When you're in need of rescue, who you gonna call? Air Rescue!
By Col. Jeffrey Macrander, 920th Rescue Wing Commander
/ Published June 05, 2014
PATRICK AIR FORCE BASE, Fla. -- An Air Force pilot is flying an F-117 Nighthawk back to base after a bombing mission near Belgrade, Serbia when a surface-to-air missile explodes just outside the aircraft. The blast severely damages the aircraft, sending it into a violent spin. As the Nighthawk tumbles uncontrollably out of the sky, the pilot ejects, and floats slowly down into enemy territory...
A Navy SEAL is isolated deep in Northeast Afghanistan after the rest of his team was killed in an ambush. He's badly wounded from the attack - multiple fractures and numerous shrapnel wounds, and a group of Taliban militia are closing in on him...
A civilian is on a fishing trip with four friends 15 miles off the coast of Jacksonville when his boat capsizes. He and three others decide to put on life jackets and swim to shore while the fifth stays with the crippled boat. But he becomes separated from his friends, and more than 24 hours later, he's still floating, miles from shore. All four of his companions have now been found, yet he's still treading water, exhausted and hypothermic, in a stretch of Atlantic Ocean home to some of the world's deadliest sharks...
Four civilians are in south Melbourne speeding along the St. Johns River on an airboat at dusk when their boat hits a tree root and overturns. One of the passengers, a 50-yr-old man, is launched into the alligator-infested waters. He's in critical condition, but the accident site isn't accessible by road, and his life depends on whether or not he can get to a hospital--and fast...
All of these are actual events. All the people in need of rescue in these stories are still alive today because of Air Rescue. And all of them were saved by reservists from the 920th Rescue Wing, who were simply doing a job we do here every day.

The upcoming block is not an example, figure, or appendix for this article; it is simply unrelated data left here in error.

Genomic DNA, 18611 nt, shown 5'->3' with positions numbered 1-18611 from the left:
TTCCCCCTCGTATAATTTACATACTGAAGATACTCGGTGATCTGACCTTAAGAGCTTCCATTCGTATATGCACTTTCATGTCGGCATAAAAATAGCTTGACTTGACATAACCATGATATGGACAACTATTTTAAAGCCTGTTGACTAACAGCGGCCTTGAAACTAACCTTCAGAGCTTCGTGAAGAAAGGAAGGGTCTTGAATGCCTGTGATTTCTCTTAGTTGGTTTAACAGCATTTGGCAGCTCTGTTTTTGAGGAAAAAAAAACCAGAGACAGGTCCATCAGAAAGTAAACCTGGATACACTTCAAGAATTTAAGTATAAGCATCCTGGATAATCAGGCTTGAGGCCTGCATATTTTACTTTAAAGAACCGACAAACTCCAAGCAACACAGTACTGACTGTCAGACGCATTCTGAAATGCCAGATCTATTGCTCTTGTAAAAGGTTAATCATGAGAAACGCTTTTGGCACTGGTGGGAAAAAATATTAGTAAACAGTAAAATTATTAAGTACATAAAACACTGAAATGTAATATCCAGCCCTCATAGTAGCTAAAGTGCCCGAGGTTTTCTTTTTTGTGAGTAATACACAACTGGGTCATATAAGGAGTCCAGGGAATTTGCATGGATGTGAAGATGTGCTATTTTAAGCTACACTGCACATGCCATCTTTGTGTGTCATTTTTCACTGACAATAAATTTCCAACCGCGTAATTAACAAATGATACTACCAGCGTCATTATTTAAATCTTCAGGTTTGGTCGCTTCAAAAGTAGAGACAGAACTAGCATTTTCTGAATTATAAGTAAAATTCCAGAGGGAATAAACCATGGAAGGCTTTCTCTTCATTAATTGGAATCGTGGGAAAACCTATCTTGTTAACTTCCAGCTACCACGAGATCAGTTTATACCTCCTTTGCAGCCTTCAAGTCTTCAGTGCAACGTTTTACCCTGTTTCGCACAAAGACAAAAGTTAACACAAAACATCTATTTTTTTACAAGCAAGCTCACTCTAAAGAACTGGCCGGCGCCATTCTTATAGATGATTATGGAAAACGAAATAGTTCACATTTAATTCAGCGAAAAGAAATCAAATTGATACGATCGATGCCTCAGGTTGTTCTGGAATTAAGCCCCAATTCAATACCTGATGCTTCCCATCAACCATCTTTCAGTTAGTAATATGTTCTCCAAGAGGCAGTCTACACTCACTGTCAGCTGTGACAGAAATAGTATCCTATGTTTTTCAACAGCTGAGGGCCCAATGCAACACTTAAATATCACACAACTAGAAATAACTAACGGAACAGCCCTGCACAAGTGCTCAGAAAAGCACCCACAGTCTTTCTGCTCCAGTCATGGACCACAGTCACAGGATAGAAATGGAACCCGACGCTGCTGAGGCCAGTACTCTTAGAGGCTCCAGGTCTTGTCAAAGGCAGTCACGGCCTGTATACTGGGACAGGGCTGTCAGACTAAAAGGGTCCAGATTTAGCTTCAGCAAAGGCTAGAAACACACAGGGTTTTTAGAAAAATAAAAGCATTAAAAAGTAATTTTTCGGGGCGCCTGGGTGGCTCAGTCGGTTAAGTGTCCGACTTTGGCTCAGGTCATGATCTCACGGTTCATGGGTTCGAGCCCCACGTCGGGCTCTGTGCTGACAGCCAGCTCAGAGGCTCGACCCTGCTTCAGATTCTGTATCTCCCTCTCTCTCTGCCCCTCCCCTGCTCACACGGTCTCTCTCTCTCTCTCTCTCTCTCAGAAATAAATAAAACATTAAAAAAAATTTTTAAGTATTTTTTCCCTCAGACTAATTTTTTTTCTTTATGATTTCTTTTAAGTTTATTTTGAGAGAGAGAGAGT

The 920th is composed of roughly 2,000 highly-dedicated men and women, all of whom stand ready to help save a life at a moment's notice. It's a call that may come while deployed to a forward location overseas or from a civil agency while we're here at home. We're the Air Force Reserve's only Rescue Wing, and we make up nearly 20 percent of all Air Combat Command's combat rescue forces.
In order to be able to answer the call to save a life, anywhere, anytime, our Airmen train constantly. Not only the traditional elements of rescue--HH-60G Pave Hawk helicopters, HC-130P/N long-range aerial refuelers, and pararescuemen--but our force support personnel as well; communications, maintenance, security forces and aeromedical personnel all contribute a critical piece to this life-saving mission.
In fact, as this article is published, we have security forces personnel on deployment overseas, both a pararescue squadron and helicopter rescue squadron on yearlong deployments to Africa, and we're preparing to send an HC-130 package out the door as well. One thing is for sure - Air Force rescue's operational tempo isn't slowing down.
In all, Air Force Reservists at Patrick, and at geographically-separated units in Arizona, Virginia and Oregon, have saved more than 3,000 lives since the wing's activation in 1956. That number includes more than 850 combat rescues and 1,043 lives saved in the aftermath of Hurricane Katrina. Those numbers include the people mentioned at the beginning of this article:
The F-117 pilot was Lt. Col. Dale Zelko, who was saved by some of our pararescuemen roughly six hours after he bailed out of his aircraft during the Kosovo War.
The Navy SEAL was Marcus Luttrell, whose story was documented in the book and major motion picture "Lone Survivor." Our rescue crews saved Luttrell, then returned in the days after to recover the bodies of his fallen SEAL teammates.
The fisherman was Clinton Daughtry, who we pulled from the ocean Oct. 2, 2006 after more than a full day at sea. Daughtry traveled to Patrick AFB with his family three weeks after the accident to thank those involved with the rescue.
The 60-yr-old airboater was Mark Byers, who our helicopter crews located and delivered to Holmes Regional Medical Center in Melbourne Feb. 7, 2012 within an hour of receiving the call for help.
So, whether you're a combat pilot, a Navy SEAL or an average citizen, the next time you're in trouble and in need of rescue, who you gonna call?
Whoever you are, wherever you are, we'll be waiting, trained and ready, to answer your call.